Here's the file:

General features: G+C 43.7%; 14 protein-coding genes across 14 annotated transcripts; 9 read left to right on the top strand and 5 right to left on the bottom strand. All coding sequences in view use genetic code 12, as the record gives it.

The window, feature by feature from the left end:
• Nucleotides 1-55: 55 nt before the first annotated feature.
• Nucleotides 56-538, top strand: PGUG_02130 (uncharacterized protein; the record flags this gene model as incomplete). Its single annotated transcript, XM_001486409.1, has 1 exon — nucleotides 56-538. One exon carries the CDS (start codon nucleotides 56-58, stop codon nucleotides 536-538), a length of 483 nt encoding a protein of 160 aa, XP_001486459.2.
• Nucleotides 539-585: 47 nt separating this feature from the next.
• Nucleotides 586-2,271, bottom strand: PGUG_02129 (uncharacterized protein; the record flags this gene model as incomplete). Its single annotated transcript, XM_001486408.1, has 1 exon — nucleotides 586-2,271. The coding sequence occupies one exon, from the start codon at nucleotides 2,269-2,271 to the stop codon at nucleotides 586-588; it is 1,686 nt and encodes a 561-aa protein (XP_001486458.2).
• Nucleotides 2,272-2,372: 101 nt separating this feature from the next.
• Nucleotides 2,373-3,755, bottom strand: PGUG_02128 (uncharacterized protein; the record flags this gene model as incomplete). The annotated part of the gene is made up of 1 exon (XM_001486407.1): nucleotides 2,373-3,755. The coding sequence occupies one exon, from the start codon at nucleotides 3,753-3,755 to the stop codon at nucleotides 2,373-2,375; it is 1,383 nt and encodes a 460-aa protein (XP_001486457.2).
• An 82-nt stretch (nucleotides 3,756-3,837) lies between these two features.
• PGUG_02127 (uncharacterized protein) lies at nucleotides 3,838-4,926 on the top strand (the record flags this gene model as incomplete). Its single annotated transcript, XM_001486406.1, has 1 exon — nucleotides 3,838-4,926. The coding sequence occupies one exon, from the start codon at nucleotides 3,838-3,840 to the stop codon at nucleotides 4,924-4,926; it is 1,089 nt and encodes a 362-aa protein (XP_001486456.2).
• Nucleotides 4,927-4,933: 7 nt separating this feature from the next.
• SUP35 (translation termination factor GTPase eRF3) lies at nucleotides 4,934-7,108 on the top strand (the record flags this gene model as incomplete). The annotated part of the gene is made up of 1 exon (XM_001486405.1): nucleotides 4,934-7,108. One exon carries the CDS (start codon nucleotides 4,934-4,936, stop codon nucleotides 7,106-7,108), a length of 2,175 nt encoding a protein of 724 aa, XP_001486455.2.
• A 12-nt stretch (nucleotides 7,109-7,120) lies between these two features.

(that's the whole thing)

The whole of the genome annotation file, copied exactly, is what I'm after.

General features: G+C 43.7%; 14 protein-coding genes across 14 annotated transcripts; 9 read left to right on the top strand and 5 right to left on the bottom strand. All coding sequences in view use genetic code 12, as the record gives it.

The window, feature by feature from the left end:
• Nucleotides 1-55: 55 nt before the first annotated feature.
• Nucleotides 56-538, top strand: PGUG_02130 (uncharacterized protein; the record flags this gene model as incomplete). Its single annotated transcript, XM_001486409.1, has 1 exon — nucleotides 56-538. One exon carries the CDS (start codon nucleotides 56-58, stop codon nucleotides 536-538), a length of 483 nt encoding a protein of 160 aa, XP_001486459.2.
• Nucleotides 539-585: 47 nt separating this feature from the next.
• Nucleotides 586-2,271, bottom strand: PGUG_02129 (uncharacterized protein; the record flags this gene model as incomplete). Its single annotated transcript, XM_001486408.1, has 1 exon — nucleotides 586-2,271. The coding sequence occupies one exon, from the start codon at nucleotides 2,269-2,271 to the stop codon at nucleotides 586-588; it is 1,686 nt and encodes a 561-aa protein (XP_001486458.2).
• Nucleotides 2,272-2,372: 101 nt separating this feature from the next.
• Nucleotides 2,373-3,755, bottom strand: PGUG_02128 (uncharacterized protein; the record flags this gene model as incomplete). The annotated part of the gene is made up of 1 exon (XM_001486407.1): nucleotides 2,373-3,755. The coding sequence occupies one exon, from the start codon at nucleotides 3,753-3,755 to the stop codon at nucleotides 2,373-2,375; it is 1,383 nt and encodes a 460-aa protein (XP_001486457.2).
• An 82-nt stretch (nucleotides 3,756-3,837) lies between these two features.
• PGUG_02127 (uncharacterized protein) lies at nucleotides 3,838-4,926 on the top strand (the record flags this gene model as incomplete). Its single annotated transcript, XM_001486406.1, has 1 exon — nucleotides 3,838-4,926. The coding sequence occupies one exon, from the start codon at nucleotides 3,838-3,840 to the stop codon at nucleotides 4,924-4,926; it is 1,089 nt and encodes a 362-aa protein (XP_001486456.2).
• Nucleotides 4,927-4,933: 7 nt separating this feature from the next.
• SUP35 (translation termination factor GTPase eRF3) lies at nucleotides 4,934-7,108 on the top strand (the record flags this gene model as incomplete). The annotated part of the gene is made up of 1 exon (XM_001486405.1): nucleotides 4,934-7,108. One exon carries the CDS (start codon nucleotides 4,934-4,936, stop codon nucleotides 7,106-7,108), a length of 2,175 nt encoding a protein of 724 aa, XP_001486455.2.
• A 12-nt stretch (nucleotides 7,109-7,120) lies between these two features.